Appleton's Cyclopedia of American Biography, edited by James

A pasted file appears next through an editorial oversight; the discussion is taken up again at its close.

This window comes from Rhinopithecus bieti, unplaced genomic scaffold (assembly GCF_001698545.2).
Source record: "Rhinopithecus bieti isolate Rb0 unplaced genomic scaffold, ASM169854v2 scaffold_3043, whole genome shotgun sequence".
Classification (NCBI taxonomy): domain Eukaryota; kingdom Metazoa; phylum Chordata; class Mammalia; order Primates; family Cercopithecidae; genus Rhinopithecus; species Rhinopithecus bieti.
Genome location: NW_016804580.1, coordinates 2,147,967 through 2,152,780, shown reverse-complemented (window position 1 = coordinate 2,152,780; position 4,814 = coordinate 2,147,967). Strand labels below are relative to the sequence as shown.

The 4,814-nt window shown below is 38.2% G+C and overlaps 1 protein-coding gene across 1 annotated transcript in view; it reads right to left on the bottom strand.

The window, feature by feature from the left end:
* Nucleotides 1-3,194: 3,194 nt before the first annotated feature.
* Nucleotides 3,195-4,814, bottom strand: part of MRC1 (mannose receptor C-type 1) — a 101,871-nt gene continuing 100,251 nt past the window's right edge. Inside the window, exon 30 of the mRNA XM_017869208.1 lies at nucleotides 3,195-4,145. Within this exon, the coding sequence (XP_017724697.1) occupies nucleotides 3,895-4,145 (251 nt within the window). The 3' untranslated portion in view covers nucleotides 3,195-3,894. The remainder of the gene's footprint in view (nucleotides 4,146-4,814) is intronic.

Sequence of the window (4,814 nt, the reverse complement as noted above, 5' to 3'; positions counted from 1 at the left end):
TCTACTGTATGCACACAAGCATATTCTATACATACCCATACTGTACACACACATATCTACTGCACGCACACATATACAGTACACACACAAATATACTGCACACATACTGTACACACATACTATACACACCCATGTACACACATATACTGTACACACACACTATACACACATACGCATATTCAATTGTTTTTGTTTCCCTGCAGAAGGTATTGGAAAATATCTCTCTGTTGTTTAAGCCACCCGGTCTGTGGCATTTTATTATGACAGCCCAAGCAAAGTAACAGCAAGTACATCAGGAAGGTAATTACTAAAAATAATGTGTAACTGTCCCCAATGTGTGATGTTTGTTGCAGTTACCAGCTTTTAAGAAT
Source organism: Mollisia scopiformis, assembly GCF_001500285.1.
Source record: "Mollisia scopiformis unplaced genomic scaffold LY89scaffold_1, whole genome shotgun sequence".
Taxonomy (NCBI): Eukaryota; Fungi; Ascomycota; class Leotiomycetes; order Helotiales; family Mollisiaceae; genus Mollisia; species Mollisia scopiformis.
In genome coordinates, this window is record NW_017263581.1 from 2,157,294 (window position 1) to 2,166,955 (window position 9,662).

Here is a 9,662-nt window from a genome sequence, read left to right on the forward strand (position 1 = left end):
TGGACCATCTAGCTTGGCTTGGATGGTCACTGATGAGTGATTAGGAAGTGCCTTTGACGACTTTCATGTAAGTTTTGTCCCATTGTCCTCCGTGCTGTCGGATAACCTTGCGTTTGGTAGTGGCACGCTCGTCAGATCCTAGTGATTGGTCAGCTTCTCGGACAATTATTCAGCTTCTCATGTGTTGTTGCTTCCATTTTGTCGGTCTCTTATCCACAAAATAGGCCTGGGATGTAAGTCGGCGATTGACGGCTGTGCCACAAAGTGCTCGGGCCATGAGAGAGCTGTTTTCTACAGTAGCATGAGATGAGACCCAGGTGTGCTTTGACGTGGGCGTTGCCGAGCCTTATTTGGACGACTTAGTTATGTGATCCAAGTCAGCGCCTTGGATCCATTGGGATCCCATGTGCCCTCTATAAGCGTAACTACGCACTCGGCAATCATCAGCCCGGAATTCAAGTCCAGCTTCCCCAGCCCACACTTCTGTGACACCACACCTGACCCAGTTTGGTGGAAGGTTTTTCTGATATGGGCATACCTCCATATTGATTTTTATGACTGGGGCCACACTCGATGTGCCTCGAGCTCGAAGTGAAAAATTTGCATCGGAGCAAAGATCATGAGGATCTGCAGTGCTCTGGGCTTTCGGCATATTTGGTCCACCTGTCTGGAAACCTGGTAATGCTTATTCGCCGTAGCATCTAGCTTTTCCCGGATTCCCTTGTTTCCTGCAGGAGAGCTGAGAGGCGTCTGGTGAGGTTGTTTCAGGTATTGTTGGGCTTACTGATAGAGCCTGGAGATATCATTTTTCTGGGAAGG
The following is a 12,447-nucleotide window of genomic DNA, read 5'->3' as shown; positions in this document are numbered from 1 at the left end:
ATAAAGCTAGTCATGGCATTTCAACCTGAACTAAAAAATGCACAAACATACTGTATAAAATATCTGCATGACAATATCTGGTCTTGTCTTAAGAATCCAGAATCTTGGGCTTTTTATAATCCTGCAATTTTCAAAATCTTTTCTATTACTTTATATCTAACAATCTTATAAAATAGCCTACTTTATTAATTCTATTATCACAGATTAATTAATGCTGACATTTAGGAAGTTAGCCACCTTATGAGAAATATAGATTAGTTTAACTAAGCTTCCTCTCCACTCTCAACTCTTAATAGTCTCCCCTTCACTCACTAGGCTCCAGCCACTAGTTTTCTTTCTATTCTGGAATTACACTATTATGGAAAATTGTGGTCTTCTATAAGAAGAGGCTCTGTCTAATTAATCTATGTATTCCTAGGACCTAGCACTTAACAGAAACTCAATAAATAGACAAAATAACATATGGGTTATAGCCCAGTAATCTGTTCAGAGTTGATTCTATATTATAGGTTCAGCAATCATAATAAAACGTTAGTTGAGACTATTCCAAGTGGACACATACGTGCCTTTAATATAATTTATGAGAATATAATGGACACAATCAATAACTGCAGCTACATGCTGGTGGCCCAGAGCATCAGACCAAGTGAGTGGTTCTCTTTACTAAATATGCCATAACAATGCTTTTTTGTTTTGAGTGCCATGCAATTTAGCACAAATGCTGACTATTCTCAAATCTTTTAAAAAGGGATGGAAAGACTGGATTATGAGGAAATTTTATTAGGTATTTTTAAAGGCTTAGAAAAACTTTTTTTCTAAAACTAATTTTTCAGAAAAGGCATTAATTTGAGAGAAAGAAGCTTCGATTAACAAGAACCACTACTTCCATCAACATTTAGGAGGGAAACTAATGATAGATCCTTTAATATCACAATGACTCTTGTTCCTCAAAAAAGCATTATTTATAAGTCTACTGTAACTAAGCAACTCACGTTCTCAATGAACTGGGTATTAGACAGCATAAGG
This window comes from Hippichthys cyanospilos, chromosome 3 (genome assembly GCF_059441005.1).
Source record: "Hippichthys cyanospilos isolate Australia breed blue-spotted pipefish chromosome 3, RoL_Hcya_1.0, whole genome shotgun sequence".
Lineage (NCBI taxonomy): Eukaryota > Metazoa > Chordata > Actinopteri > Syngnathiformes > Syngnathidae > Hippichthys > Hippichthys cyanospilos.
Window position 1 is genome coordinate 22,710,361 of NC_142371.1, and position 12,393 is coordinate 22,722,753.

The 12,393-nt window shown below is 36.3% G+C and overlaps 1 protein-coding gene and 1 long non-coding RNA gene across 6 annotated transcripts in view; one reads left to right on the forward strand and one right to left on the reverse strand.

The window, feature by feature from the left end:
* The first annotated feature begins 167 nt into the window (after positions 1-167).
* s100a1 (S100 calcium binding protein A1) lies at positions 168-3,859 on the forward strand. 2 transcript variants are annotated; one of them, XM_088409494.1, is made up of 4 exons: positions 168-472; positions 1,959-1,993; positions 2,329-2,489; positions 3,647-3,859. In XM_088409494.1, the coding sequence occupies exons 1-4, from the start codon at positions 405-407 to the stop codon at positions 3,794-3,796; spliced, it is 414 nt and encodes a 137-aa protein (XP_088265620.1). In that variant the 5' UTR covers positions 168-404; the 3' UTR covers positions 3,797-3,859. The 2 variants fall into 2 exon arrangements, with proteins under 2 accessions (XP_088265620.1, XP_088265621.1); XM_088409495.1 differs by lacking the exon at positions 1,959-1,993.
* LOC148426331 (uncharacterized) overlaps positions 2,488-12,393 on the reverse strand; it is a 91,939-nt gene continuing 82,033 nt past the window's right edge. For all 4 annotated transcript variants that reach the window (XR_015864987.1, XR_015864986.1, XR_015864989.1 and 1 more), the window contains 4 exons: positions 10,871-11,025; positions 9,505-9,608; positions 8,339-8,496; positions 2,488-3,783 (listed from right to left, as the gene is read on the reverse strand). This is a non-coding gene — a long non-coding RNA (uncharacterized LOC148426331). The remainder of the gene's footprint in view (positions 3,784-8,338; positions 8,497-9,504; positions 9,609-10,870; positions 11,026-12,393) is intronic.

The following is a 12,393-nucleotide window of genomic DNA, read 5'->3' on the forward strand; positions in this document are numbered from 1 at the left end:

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PITCHER, Nathaniel, governor of New York, born in Litchfield. Conn., in 1777; died in Sandy Hill, New York, 25 May, 1836. He removed early in life to Sandy Hill, New York, and was a member of the legislature of that state in 1806 and 1815-'17, and of the State constitutional convention in 1821. He was elected to congress as a Democrat, holding his seat in 1819-'23, was chosen lieutenant-governor of New York in 1826, and, by the death of Governor De Witt Clinton, became governor in February, 1828, serving till January, 1829. He was afterward again in congress m 1831-'3.--His brother, Zina, physician, born in Sandy Hill, New York, 12 April, 1797; died in Detroit, Michigan, 5 April, 1872, received an academical education, and in 1822 was graduated in medicine at Middlebury college, Vermont He was appointed assistant surgeon in the United States army on 8 May of that year, and surgeon with rank of major on 13 July, 1832, but resigned on 31 December, 1836, after see-mg service in the south, southeast, and southwest. In 1835 he was president of the army medical board, and from 2 February till 31 August, 1839, he served again as assistant surgeon. Meanwhile he had removed to Detroit, where he practised till his death, attaining note in his profession. He was a regent of the University of Michigan in 1837-'52, took an active part in organizing the medical department of that institution, and was afterward given the honorary title of emeritus professor there. Dr. Pitcher was a member of many professional bodies, and at one time served as president of the American medical association. He was for several years an editor of the "Peninsular Journal," and published various addresses, reports, and contributions to professional journals. While he was in the army, stationed on the northern frontier, he studied the habits, diseases, and remedies of the Indians, and he was the contributor of an article on practical therapeutics among the Indians to Henry R. Schooleraft's work on the aborigines.
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